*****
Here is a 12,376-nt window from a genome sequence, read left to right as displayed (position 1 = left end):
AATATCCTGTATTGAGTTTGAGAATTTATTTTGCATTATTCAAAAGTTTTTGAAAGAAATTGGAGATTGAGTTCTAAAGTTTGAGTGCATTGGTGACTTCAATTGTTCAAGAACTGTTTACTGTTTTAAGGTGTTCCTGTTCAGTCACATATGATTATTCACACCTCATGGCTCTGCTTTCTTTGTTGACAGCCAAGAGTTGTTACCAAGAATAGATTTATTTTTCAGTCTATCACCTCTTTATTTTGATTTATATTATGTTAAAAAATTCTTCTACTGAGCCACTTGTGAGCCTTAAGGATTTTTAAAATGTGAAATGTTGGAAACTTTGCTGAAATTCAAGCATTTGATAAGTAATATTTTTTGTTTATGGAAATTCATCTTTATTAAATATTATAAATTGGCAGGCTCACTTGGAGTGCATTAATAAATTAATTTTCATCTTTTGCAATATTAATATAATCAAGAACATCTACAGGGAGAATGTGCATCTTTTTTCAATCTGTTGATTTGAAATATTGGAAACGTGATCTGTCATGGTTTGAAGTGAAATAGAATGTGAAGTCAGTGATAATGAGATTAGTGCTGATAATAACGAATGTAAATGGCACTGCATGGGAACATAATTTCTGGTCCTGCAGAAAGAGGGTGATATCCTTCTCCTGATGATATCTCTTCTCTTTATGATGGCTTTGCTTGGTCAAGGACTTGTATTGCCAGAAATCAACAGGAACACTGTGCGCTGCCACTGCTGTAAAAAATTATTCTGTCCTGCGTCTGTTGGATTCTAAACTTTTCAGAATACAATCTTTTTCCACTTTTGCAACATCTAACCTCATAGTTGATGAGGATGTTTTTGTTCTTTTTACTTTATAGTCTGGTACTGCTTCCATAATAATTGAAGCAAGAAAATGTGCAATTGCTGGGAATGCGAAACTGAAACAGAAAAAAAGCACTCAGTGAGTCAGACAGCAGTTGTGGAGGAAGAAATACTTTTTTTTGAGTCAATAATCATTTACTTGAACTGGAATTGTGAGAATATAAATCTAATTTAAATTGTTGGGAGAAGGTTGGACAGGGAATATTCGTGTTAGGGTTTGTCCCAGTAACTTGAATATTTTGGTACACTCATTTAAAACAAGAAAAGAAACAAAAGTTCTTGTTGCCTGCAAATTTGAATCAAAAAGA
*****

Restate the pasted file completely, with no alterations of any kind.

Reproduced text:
Here is a 12,376-nt window from a genome sequence, read left to right as displayed (position 1 = left end):
AATATCCTGTATTGAGTTTGAGAATTTATTTTGCATTATTCAAAAGTTTTTGAAAGAAATTGGAGATTGAGTTCTAAAGTTTGAGTGCATTGGTGACTTCAATTGTTCAAGAACTGTTTACTGTTTTAAGGTGTTCCTGTTCAGTCACATATGATTATTCACACCTCATGGCTCTGCTTTCTTTGTTGACAGCCAAGAGTTGTTACCAAGAATAGATTTATTTTTCAGTCTATCACCTCTTTATTTTGATTTATATTATGTTAAAAAATTCTTCTACTGAGCCACTTGTGAGCCTTAAGGATTTTTAAAATGTGAAATGTTGGAAACTTTGCTGAAATTCAAGCATTTGATAAGTAATATTTTTTGTTTATGGAAATTCATCTTTATTAAATATTATAAATTGGCAGGCTCACTTGGAGTGCATTAATAAATTAATTTTCATCTTTTGCAATATTAATATAATCAAGAACATCTACAGGGAGAATGTGCATCTTTTTTCAATCTGTTGATTTGAAATATTGGAAACGTGATCTGTCATGGTTTGAAGTGAAATAGAATGTGAAGTCAGTGATAATGAGATTAGTGCTGATAATAACGAATGTAAATGGCACTGCATGGGAACATAATTTCTGGTCCTGCAGAAAGAGGGTGATATCCTTCTCCTGATGATATCTCTTCTCTTTATGATGGCTTTGCTTGGTCAAGGACTTGTATTGCCAGAAATCAACAGGAACACTGTGCGCTGCCACTGCTGTAAAAAATTATTCTGTCCTGCGTCTGTTGGATTCTAAACTTTTCAGAATACAATCTTTTTCCACTTTTGCAACATCTAACCTCATAGTTGATGAGGATGTTTTTGTTCTTTTTACTTTATAGTCTGGTACTGCTTCCATAATAATTGAAGCAAGAAAATGTGCAATTGCTGGGAATGCGAAACTGAAACAGAAAAAAAGCACTCAGTGAGTCAGACAGCAGTTGTGGAGGAAGAAATACTTTTTTTTGAGTCAATAATCATTTACTTGAACTGGAATTGTGAGAATATAAATCTAATTTAAATTGTTGGGAGAAGGTTGGACAGGGAATATTCGTGTTAGGGTTTGTCCCAGTAACTTGAATATTTTGGTACACTCATTTAAAACAAGAAAAGAAACAAAAGTTCTTGTTGCCTGCAAATTTGAATCAAAAAGA